3.1.0 • Published 3 years ago

base85 v3.1.0

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3 years ago

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Base85 encoder/decoder written in native javascript.

Where base64 adds approximately 1/3, base85 only adds about 1/4. Of course there's a tradeoff. The Base85 alphabet includes characters that might not be as friendly as the base64 alphabet. While it's still only printable characters, the Ascii85 specification contains quotes (' and ") which needs escaping in many programming languages, and the ZeroMQ specification contains < and > which need escaping in most (all?) SGML languages.

IPv6 encoding should only be used for encoding IPv6 addresses. When using IPv6, input for encoding must always be 16 bytes, and input for decoding must always be 20 bytes.

ZeroMQ's version (z85) require according to the specification) string input to be divisible by 5, and binary input to be divisible by 4.

Supported encoding specifications


npm install base85



var base85 = require('base85');

var z85 = base85.encode('Hello, world!!!!');
console.log(z85); // nm=QNz.92Pz/PV8aT50L


var base85 = require('base85');

var decoded = base85.decode('vqG:5Cw?IqayPd#az#9uAbn%daz>L5wPF#evpK6}vix96y?$k6z*rGH');
console.log(decoded.toString('utf8')); // all work and no play makes jack a dull boy!!

IPv6 (RFC1924), can take any correctly formatted IPv6 address:

var base85 = require('base85');

var ipv6 = base85.encode('2001:db8:100:f101::1', 'ipv6');
console.log(ipv6); // 9R}vSQZ1W=8fRv3*HAqn

var decoded = base85.decode('9R}vSQZ1W=8fRv3*HAqn', 'ipv6');
console.log(decoded); // 2001:db8:100:f101::1


encode(data [, encoding])

Encodes the specified data. If encoding is ascii85, the encoded data will be prepended with <~ and appended with ~>.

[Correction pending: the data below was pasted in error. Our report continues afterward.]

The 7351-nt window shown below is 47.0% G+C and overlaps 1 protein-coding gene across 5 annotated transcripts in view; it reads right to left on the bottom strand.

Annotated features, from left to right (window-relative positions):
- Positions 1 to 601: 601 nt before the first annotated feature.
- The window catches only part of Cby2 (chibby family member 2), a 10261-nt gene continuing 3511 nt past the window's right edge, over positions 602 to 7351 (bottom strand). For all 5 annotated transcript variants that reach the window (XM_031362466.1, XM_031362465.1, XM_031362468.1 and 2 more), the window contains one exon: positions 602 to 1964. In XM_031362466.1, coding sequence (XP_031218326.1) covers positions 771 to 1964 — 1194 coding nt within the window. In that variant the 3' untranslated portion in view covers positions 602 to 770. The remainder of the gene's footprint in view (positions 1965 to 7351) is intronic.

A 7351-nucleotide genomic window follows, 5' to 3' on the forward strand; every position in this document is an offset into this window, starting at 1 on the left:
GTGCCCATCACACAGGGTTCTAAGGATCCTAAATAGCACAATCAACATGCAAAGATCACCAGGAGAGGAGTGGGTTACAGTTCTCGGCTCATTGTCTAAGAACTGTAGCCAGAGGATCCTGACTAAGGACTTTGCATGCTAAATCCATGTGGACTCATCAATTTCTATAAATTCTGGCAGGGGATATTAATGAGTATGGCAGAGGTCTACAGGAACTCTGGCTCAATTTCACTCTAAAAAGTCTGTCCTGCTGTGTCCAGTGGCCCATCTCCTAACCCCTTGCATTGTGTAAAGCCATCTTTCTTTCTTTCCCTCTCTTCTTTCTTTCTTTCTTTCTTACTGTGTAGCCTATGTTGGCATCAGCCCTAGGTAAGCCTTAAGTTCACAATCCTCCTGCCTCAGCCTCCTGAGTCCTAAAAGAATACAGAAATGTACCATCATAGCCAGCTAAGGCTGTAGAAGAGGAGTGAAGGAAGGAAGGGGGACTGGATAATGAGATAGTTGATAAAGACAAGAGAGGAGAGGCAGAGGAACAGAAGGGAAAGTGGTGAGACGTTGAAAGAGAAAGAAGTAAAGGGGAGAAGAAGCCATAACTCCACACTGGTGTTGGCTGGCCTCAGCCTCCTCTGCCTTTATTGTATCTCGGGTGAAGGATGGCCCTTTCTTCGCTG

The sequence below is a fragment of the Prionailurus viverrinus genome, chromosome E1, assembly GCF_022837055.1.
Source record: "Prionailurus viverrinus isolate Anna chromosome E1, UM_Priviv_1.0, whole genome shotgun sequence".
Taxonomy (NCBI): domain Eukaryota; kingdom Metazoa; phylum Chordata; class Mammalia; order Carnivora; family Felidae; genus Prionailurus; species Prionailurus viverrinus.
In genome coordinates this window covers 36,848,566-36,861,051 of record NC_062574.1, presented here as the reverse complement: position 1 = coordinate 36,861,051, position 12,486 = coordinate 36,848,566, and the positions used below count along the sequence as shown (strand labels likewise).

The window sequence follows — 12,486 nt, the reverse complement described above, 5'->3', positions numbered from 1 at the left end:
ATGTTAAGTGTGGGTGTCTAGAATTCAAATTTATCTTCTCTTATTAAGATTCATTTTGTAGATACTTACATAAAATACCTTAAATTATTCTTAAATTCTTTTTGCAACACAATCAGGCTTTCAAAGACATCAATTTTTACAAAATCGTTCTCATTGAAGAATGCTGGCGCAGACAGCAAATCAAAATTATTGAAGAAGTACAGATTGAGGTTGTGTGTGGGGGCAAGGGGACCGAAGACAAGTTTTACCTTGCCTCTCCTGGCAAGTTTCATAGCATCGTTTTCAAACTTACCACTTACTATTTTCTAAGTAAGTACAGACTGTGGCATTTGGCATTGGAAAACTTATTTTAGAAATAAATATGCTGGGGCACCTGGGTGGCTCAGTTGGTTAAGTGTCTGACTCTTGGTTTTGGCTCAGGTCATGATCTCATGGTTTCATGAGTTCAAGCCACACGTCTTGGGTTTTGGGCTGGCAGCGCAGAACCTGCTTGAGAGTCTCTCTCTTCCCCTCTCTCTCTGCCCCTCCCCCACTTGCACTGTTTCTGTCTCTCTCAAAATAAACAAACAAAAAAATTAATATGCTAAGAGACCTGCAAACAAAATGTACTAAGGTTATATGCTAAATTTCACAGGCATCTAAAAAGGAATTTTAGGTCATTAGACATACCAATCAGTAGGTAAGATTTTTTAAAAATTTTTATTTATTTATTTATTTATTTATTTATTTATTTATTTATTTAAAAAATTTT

The data to encode, may be a String or a Buffer.


Which specification to use when encoding data. Valid values are: ascii85, z85 or ipv6. Default is z85.

For ipv6, if data is a buffer, it is expected to be the binary representation of an IPv6 address (16 bytes). It cannot be a textual representation. If it is a string, it can be on any valid IPv6 form (e.g. ::1 or 1080:0:0:0:8:800:200c:417a, parsing is done using ip-address).


A String with the encoded data.

decode(data [, encoding])

Decodes the specified data. If encoding is ascii85, the data is expected to start with <~ and and end with ~>. No checks are actually made for this, but output will be unexpected if this is not the case. If encoding is ipv6, the length of data must be exactly 20 bytes. ipv6 encoding cannot be used with arbitrary data.

A buffer is always returned as data may not be representable in a string. If you know it is, you can easily convert it to a string using the Buffer.toString() utility.


The data to decode. May be a String or a Buffer. If ascii85, it is expected to be enclosed in <~ and ~>.


Which specification data is encoded with. Valid values are: ascii85, z85 or ipv6. Default is z85.


A Buffer With the decoded data, or boolean false if the buffer could not be decoded. When testing if the result succeeded, always use operators with 3 characters ('===' or '!==').

Which specification to use?

ZeroMQ appears to be a better specification for most applications. It doesn't include quotes in its alphabet which makes it useful in many quoted languages (such as C, C++, JavaScript, Java, Python, Perl, Ruby... the list goes on). Neither does it add the 4 extra enclosing bytes Ascii85 does. There may, however, be some problems using it in SGML and its derivatives since both less-than < and greater-than > are part of the alphabet. But then again, Ascii85 has that as well.

Ascii85 appears to be the most used of the base85 specifications however. As for why completely eludes me. This may very well be the only reason to pick Ascii85.

If you control both decoding and encoding side, use ZeroMQ.

If you need interoperability with Ascii85, use that.

As IPv6 encoding only supports exactly 128 bits (16 bytes), this is not very useful for arbitrary data. Only use IPv6 if you're actually encoding IPv6 addresses.


IPv6 encoding specification (RFC1924) requires 128-bit arithmetic, which is rather problematic. I'm thrilled to see that the author of the RFC took this in consideration, specifically - quote from the RFC: "This is not considered a serious drawback in the representation, but a flaw of the processor designs." Silly processor designers. Currently, this is implemented using an arbitrary precision algorithm, it's slow but it does the job. Now let's poke those processor designers for 128-bit processors.


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